A visiting scholar at Brown University cautions that the growing increase in non-White births in the U.S. will not guarantee more social justice in America in the coming decades. In “The Future of the ‘Tan Generation’”, appearing in The Root website, Dr. Marcia Alesan Dawkins spoke to writer Jenee Desmond-Harris about American society’s current demographic transformation.
Dawkins, the author of the forthcoming Clearly Invisible: Racial Passing and the Color of Cultural Identity, has published extensive writings on racial identity as an expression of “how people figure out who they are and how they connect with others,” She has warned readers not to assume that demographic changes will banish the legacy of America’s troubled racial past.
Asked by Desmond-Harris what she wants Americans to consider in anticipation of demographic changes, Dawkins answers with the following:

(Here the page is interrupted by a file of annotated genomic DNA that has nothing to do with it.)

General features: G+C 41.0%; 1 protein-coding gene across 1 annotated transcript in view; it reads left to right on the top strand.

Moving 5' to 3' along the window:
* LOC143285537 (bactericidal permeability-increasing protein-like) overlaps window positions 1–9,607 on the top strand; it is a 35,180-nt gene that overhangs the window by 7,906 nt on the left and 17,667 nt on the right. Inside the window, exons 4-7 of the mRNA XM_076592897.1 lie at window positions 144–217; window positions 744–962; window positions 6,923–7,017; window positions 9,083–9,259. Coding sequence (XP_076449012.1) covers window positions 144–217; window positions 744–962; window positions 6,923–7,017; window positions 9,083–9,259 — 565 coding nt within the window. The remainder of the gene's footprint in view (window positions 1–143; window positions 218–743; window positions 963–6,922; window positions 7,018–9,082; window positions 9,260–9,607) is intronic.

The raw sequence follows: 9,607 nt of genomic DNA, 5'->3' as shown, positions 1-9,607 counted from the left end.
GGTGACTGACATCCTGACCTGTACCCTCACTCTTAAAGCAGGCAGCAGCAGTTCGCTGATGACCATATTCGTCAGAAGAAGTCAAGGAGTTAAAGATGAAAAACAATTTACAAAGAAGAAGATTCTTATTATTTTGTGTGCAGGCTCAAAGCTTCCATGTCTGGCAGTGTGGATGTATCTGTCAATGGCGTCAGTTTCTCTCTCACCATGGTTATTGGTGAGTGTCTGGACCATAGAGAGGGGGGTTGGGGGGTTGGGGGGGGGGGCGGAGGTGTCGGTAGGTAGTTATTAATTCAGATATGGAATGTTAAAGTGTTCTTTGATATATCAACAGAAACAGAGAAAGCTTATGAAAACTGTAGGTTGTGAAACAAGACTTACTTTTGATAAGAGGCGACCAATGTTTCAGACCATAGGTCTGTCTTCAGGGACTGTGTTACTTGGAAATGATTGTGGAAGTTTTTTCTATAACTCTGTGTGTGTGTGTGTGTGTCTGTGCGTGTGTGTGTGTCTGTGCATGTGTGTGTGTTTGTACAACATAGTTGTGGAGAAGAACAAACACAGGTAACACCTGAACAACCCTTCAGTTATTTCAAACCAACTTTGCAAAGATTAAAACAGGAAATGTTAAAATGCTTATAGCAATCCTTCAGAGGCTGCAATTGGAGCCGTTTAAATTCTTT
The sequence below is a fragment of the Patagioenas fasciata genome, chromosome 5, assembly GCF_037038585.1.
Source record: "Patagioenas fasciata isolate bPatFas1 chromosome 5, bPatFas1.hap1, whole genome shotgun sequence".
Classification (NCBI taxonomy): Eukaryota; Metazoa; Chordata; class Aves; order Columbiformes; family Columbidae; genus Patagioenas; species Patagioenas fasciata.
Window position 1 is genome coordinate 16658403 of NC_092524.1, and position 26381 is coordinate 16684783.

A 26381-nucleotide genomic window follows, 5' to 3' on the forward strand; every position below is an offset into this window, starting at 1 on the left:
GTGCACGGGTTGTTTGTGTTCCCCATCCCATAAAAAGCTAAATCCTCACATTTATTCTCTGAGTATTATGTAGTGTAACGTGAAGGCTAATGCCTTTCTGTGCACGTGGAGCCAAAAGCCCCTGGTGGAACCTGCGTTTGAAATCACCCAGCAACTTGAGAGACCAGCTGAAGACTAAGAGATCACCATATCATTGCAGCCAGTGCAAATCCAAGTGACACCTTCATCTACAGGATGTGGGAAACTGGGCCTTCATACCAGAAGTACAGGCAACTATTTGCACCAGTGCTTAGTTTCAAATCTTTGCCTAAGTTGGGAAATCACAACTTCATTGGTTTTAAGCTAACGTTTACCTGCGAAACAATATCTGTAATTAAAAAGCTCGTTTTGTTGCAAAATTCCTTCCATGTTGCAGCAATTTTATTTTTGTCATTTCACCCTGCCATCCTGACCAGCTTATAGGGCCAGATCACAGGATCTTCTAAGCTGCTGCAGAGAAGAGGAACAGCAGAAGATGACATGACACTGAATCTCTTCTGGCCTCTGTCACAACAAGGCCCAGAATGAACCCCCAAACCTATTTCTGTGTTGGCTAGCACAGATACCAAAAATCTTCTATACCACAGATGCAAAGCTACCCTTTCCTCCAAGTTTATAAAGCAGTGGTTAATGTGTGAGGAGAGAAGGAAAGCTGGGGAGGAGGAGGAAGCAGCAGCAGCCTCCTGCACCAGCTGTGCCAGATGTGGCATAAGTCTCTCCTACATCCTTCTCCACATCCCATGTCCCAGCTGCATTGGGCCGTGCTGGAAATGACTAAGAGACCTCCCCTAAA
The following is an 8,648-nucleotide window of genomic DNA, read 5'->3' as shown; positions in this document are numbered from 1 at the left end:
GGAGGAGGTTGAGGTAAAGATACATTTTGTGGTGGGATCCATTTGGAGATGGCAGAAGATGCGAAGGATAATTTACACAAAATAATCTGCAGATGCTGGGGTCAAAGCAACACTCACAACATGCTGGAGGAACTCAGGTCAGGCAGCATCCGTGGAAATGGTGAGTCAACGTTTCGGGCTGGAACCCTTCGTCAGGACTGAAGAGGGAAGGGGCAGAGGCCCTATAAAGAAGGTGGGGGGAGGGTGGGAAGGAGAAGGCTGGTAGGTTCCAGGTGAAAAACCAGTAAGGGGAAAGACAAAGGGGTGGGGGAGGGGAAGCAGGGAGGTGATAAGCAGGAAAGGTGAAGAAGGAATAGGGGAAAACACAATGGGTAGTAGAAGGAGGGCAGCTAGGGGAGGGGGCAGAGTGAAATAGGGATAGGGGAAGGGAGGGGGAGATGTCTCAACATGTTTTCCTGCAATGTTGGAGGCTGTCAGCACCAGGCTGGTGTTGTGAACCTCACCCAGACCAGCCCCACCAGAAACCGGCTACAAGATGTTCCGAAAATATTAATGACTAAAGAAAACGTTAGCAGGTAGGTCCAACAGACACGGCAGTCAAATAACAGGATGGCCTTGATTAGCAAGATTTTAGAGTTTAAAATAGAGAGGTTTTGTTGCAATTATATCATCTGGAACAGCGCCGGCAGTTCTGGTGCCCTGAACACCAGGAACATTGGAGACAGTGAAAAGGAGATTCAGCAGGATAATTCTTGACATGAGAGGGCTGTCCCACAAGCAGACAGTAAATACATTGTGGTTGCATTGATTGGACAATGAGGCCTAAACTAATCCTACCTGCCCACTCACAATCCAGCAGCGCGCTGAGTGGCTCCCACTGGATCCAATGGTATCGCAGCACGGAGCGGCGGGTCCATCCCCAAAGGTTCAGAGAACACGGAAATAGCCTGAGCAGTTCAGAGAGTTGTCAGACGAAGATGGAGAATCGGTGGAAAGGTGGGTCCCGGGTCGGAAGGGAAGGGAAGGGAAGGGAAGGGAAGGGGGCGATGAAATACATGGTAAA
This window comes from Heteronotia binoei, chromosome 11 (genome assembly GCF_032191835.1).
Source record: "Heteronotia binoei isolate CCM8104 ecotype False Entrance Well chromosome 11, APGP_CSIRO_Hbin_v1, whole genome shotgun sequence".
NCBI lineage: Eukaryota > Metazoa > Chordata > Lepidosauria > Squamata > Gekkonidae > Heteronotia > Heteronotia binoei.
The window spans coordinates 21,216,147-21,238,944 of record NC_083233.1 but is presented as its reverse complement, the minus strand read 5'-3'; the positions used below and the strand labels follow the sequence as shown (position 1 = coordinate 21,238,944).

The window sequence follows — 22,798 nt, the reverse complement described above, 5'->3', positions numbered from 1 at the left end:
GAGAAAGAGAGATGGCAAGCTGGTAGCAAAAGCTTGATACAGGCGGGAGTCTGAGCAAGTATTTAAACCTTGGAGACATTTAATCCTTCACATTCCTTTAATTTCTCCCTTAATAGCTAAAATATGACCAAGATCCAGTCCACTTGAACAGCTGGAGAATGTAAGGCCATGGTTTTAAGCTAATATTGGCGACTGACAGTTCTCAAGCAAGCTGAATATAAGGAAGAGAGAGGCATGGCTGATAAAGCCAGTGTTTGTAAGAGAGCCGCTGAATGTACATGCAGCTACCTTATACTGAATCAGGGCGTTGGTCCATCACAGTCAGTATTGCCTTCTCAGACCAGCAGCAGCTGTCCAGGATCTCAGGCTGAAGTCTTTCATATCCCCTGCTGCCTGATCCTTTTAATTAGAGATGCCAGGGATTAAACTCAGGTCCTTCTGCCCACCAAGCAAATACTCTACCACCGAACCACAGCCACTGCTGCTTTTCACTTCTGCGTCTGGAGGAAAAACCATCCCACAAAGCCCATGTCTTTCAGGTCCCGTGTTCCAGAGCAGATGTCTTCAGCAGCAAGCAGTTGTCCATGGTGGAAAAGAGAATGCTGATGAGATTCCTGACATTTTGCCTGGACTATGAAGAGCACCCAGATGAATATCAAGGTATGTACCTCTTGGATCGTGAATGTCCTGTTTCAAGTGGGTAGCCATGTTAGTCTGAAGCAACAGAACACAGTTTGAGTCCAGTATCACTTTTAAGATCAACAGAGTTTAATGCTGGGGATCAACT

“Two things: vocabulary and power. In terms of vocabulary, the phrase ‘majority minority’ just isn’t accurate. Not only is it an oxymoron, but it also subtly implies that the balance of power has shifted along with the ratio of white-to-non-White births. Using the term ‘majority minority’ implies that White supremacy disappears, but that’s just wishful thinking. All we have to do to see evidence of this is to look at South Africa, where, even though whites are in the numerical ‘minority,’ they hold the most political power.
Increasing rates of non-White births today in the U.S. does not automatically equal increasing social justice for tomorrow. More accurate ways to predict the end of inequality, for instance, would be the present-day elimination of disparities in income, employment, health care, education, housing, crime, punishment and family structure for this new generation, as well as their parents.”
For full interview, click here.